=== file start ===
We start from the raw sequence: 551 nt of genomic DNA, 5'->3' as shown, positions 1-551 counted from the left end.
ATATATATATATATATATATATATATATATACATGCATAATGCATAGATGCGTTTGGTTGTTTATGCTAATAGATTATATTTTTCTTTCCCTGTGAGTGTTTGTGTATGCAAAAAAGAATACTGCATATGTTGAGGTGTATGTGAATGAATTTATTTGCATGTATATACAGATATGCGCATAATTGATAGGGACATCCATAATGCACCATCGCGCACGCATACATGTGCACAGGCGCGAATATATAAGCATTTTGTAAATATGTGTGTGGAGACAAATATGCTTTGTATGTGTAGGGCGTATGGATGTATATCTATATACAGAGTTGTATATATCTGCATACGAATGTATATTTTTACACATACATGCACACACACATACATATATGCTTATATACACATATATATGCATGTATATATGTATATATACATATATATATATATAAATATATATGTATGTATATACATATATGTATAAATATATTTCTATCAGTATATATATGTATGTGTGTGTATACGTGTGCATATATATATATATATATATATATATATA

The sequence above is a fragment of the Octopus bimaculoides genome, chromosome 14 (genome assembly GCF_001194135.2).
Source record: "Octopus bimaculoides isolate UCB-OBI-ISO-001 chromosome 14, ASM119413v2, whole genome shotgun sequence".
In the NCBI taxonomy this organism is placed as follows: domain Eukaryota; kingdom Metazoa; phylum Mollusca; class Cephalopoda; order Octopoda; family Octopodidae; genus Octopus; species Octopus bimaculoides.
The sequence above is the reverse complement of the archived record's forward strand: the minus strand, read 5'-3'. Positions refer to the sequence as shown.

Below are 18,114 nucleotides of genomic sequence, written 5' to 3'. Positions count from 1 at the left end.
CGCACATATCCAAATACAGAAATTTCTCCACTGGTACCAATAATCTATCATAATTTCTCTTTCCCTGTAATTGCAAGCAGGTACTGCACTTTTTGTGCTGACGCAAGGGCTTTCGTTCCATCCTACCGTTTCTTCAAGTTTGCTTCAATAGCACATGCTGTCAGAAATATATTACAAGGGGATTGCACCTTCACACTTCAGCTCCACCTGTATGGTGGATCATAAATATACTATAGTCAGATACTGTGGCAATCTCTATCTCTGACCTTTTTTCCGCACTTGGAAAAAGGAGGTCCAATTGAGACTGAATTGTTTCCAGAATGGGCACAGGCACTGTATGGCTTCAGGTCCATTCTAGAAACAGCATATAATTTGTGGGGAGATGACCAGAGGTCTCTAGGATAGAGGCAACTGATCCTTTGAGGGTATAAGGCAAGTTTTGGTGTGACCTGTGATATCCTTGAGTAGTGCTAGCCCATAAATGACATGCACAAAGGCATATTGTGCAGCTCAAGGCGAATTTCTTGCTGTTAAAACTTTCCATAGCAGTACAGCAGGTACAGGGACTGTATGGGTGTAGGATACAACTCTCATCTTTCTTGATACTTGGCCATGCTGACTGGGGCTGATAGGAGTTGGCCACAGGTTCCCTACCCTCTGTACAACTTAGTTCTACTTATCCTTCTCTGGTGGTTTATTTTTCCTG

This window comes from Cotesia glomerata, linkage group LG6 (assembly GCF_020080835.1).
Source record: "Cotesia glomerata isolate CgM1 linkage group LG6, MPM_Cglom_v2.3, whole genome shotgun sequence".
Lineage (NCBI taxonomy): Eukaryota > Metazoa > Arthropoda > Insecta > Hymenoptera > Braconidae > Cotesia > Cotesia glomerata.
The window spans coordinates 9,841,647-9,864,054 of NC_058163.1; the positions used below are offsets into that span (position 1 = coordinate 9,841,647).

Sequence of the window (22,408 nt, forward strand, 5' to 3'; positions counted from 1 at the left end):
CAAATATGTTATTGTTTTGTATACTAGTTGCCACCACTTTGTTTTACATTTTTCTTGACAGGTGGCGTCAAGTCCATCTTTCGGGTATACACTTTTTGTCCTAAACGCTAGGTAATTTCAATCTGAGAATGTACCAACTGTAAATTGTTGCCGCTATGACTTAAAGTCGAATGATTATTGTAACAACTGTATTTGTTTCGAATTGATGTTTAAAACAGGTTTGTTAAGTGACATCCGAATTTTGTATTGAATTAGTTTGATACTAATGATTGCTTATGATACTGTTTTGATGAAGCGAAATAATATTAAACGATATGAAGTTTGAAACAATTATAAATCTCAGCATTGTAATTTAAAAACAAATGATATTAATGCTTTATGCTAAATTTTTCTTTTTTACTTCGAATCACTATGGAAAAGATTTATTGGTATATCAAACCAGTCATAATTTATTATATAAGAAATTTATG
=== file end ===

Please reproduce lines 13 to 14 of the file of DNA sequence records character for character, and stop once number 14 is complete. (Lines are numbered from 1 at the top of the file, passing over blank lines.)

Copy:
Sequence of the window (22,408 nt, forward strand, 5' to 3'; positions counted from 1 at the left end):
CAAATATGTTATTGTTTTGTATACTAGTTGCCACCACTTTGTTTTACATTTTTCTTGACAGGTGGCGTCAAGTCCATCTTTCGGGTATACACTTTTTGTCCTAAACGCTAGGTAATTTCAATCTGAGAATGTACCAACTGTAAATTGTTGCCGCTATGACTTAAAGTCGAATGATTATTGTAACAACTGTATTTGTTTCGAATTGATGTTTAAAACAGGTTTGTTAAGTGACATCCGAATTTTGTATTGAATTAGTTTGATACTAATGATTGCTTATGATACTGTTTTGATGAAGCGAAATAATATTAAACGATATGAAGTTTGAAACAATTATAAATCTCAGCATTGTAATTTAAAAACAAATGATATTAATGCTTTATGCTAAATTTTTCTTTTTTACTTCGAATCACTATGGAAAAGATTTATTGGTATATCAAACCAGTCATAATTTATTATATAAGAAATTTATG